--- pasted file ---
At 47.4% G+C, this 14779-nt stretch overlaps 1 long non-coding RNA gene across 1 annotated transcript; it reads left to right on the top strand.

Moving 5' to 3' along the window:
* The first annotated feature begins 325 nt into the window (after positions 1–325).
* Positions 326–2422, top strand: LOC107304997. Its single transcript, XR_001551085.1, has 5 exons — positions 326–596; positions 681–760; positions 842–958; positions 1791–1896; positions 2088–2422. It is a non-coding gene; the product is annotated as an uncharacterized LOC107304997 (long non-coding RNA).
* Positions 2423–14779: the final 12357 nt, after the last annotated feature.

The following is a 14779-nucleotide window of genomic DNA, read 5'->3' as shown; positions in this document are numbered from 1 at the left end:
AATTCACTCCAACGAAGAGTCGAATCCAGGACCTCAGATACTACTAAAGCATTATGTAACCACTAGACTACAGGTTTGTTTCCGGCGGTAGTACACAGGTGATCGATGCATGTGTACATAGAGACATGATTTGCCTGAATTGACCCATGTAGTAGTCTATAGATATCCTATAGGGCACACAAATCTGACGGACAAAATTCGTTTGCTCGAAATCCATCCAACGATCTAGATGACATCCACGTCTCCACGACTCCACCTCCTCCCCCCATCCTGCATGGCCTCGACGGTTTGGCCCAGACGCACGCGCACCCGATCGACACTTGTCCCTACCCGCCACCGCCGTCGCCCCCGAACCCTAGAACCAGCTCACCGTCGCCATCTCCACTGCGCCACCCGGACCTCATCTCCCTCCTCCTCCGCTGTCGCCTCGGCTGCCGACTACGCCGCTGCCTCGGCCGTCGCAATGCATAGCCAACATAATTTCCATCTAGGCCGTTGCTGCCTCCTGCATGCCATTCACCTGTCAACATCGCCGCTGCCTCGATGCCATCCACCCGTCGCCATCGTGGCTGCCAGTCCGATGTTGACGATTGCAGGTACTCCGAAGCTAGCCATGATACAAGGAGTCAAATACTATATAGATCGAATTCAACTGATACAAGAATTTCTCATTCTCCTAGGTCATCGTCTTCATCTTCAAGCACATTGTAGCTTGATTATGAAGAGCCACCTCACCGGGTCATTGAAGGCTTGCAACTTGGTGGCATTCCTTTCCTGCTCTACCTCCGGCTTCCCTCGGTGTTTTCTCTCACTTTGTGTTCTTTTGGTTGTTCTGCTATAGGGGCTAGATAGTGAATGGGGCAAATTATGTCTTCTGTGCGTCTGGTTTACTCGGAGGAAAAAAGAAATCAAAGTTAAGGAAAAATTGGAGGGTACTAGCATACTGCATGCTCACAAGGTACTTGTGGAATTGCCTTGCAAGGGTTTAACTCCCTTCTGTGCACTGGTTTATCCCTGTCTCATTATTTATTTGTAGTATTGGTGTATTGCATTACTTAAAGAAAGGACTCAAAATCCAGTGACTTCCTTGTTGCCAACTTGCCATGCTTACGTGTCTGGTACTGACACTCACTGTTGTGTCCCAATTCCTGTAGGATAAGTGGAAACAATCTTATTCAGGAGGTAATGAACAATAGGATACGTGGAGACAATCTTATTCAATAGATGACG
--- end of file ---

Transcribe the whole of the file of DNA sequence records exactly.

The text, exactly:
At 47.4% G+C, this 14779-nt stretch overlaps 1 long non-coding RNA gene across 1 annotated transcript; it reads left to right on the top strand.

Moving 5' to 3' along the window:
* The first annotated feature begins 325 nt into the window (after positions 1–325).
* Positions 326–2422, top strand: LOC107304997. Its single transcript, XR_001551085.1, has 5 exons — positions 326–596; positions 681–760; positions 842–958; positions 1791–1896; positions 2088–2422. It is a non-coding gene; the product is annotated as an uncharacterized LOC107304997 (long non-coding RNA).
* Positions 2423–14779: the final 12357 nt, after the last annotated feature.

The following is a 14779-nucleotide window of genomic DNA, read 5'->3' as shown; positions in this document are numbered from 1 at the left end:
AATTCACTCCAACGAAGAGTCGAATCCAGGACCTCAGATACTACTAAAGCATTATGTAACCACTAGACTACAGGTTTGTTTCCGGCGGTAGTACACAGGTGATCGATGCATGTGTACATAGAGACATGATTTGCCTGAATTGACCCATGTAGTAGTCTATAGATATCCTATAGGGCACACAAATCTGACGGACAAAATTCGTTTGCTCGAAATCCATCCAACGATCTAGATGACATCCACGTCTCCACGACTCCACCTCCTCCCCCCATCCTGCATGGCCTCGACGGTTTGGCCCAGACGCACGCGCACCCGATCGACACTTGTCCCTACCCGCCACCGCCGTCGCCCCCGAACCCTAGAACCAGCTCACCGTCGCCATCTCCACTGCGCCACCCGGACCTCATCTCCCTCCTCCTCCGCTGTCGCCTCGGCTGCCGACTACGCCGCTGCCTCGGCCGTCGCAATGCATAGCCAACATAATTTCCATCTAGGCCGTTGCTGCCTCCTGCATGCCATTCACCTGTCAACATCGCCGCTGCCTCGATGCCATCCACCCGTCGCCATCGTGGCTGCCAGTCCGATGTTGACGATTGCAGGTACTCCGAAGCTAGCCATGATACAAGGAGTCAAATACTATATAGATCGAATTCAACTGATACAAGAATTTCTCATTCTCCTAGGTCATCGTCTTCATCTTCAAGCACATTGTAGCTTGATTATGAAGAGCCACCTCACCGGGTCATTGAAGGCTTGCAACTTGGTGGCATTCCTTTCCTGCTCTACCTCCGGCTTCCCTCGGTGTTTTCTCTCACTTTGTGTTCTTTTGGTTGTTCTGCTATAGGGGCTAGATAGTGAATGGGGCAAATTATGTCTTCTGTGCGTCTGGTTTACTCGGAGGAAAAAAGAAATCAAAGTTAAGGAAAAATTGGAGGGTACTAGCATACTGCATGCTCACAAGGTACTTGTGGAATTGCCTTGCAAGGGTTTAACTCCCTTCTGTGCACTGGTTTATCCCTGTCTCATTATTTATTTGTAGTATTGGTGTATTGCATTACTTAAAGAAAGGACTCAAAATCCAGTGACTTCCTTGTTGCCAACTTGCCATGCTTACGTGTCTGGTACTGACACTCACTGTTGTGTCCCAATTCCTGTAGGATAAGTGGAAACAATCTTATTCAGGAGGTAATGAACAATAGGATACGTGGAGACAATCTTATTCAATAGATGACG